Farm Product Market For Marginalized Farmers
On February 16, 2012, the Sangguniang Bayan (SB) of Kalibo, Aklan approved Ordinance No. 2012 – 002 during its 7th SB Regular Session held at the SB Session Hall presided by Vice Mayor Madeline A. Regalado with nine (9) members who voted yes. Hon. Nilda B. Tambong was on Filial leave when the above stated ordinance was approved.
The SB members who were present during its approval were Hon. E. Soviet R. A. Dela Cruz, Hon. Ariel O. Fernandez, Hon. Arnaldo M. Tejada, Hon Mark Mitchell C. Sy, Hon. George L. Quimpo, Hon. Rodillo L. Policarpio, Hon. Peter Jene N. Lao, Hon. Ananias V. Solina, and Hon. Michael Angelo R. Melgarejo who is representing the SK.
Ordinance No. 2012 – 002 is “An Ordinance Granting Certain Privileges to the Marginalized Farmers of Kalibo Who Are Securing Mayors and Business Permit(s) and Amending Certain Provisions of Municipal Ordinance No. 95 – 0024 Otherwise Known As The Local Revenue Code of Kalibo”.
Going over or reading the said ordinance, the ordinance aims “to give marginalized farmers of Kalibo the opportunity to sell their agricultural products and livestock directly to the buying public at a better price”, and to extend assistance “through the adoption of policies and programs and enactment of ordinances that will improve and uplift their (marginalized farmers’) well being”.
These marginalized farmers will be allowed by LGU Kalibo to sell their farm products during market day, Sunday along Toting Reyes Street from Corner of XIX Martyrs Street to Corner of Roxas Avenue Extension.
To avail of the privileges to be granted by the said ordinance, first the farmer must be marginalized; second – resident of the municipality of Kalibo, and third – member in good standing of the Municipal Agriculture and Fishery Council of Kalibo.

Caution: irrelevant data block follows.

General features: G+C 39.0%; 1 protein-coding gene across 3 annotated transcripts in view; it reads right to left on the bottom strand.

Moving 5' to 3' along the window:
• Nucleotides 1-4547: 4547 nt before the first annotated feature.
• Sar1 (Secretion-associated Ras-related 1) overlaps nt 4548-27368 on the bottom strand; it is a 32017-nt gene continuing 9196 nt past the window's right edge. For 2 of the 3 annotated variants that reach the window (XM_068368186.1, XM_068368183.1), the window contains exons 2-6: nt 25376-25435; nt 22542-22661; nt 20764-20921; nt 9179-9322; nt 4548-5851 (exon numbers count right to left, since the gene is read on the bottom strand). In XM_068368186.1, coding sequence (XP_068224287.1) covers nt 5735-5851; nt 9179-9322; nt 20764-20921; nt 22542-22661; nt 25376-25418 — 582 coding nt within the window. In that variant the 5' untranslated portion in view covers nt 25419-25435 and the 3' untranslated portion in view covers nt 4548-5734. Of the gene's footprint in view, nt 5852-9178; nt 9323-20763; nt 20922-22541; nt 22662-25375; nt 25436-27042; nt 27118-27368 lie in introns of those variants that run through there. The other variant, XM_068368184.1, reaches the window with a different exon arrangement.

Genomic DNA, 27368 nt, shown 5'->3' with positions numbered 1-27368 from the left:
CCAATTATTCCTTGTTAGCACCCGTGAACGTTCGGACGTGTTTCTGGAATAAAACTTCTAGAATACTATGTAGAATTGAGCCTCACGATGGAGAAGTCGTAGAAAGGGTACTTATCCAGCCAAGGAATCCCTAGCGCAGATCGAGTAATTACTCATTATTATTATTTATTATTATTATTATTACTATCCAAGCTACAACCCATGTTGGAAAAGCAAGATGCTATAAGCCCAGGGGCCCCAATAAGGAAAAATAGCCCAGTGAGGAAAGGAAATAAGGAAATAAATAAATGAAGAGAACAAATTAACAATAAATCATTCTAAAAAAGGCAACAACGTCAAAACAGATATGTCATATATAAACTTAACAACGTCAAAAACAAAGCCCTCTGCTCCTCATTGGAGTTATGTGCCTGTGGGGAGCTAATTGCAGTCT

He must have paid P50 Health Permit Fee; P50 Health Card Fee; P30 Garbage Fee; and P60 Mayor’s Permit Fee.
As defined in the Ordinance, marginal farmer or fisherman refers to an individual engaged in subsistence farming or fishing which shall be limited to the sale, barter or exchange of agricultural or marine products produced by himself and immediate family (members) and whose annual net income from such farming or fishing does not exceed fifty thousand pesos or the poverty line established by NEDA for the particular region or locality”.
The author defined “farmer or fisherman” as one. How can a farmer be the same to fisherman when farmer deals with plants and animals while fisherman deals with fishes?
The term “marginalized” neither exist in Webster’s dictionary nor in the five (5) languages dictionary authored by the late Mr. Roman A. Dela Cruz. There is the word “marginal” however in Webster’s which means “marginal” in economics as “on the border between being profitable or non profitable. With this definition, is marginalized farmer just non-profitable?
What documents will the supposed marginalized farmer present that will show he is marginalized? What does the author mean regarding the require-ment that to qualify as marginalized, a farmer must not have an annual net income from farming and or fishing more than P50,000?
There is no denying that the honorable members of the SB of Kalibo especially the principal author of the ordinance had a genuine concern to uplift the economic status of the farmers and their families whom the ordinance is designed and approved.
However, the Ordinance can be improved further such as:
1. Change the adjective “marginalized” to “qualified”. Marginalized denotes class and therefore avoid the branding “class legislation” approved to benefit a certain selected class. One must first be marginalized with a net annual income lower than 50,000. It adds more insult to injury being poor. It is also the degrading adjective. “Marginalized farmer” will prompt the children from engaging in either farming or fishing. They would rather choose any vocation except farming or fishing to prevent themselves from being marginalized.
2. Add another objective in the ordinance which will benefit the buyers or consumers of farm and marine products by allowing qualified farmers to sell their products on market days.
3. The Mayor’s and Business Permits be issued to the farm family and or fisherfolk family as farming is a family enterprise. Any member of the family be allowed the marketing of their farm products.
The above stated ordinance is already approved as of Feb. 16, 2012. It was certified correct by SB Secretary Ms. Diana V. Torre – Fegarido, attested by Vice Mayor Madeline A. Regalado and approved by Mayor William S. Lachica. /MP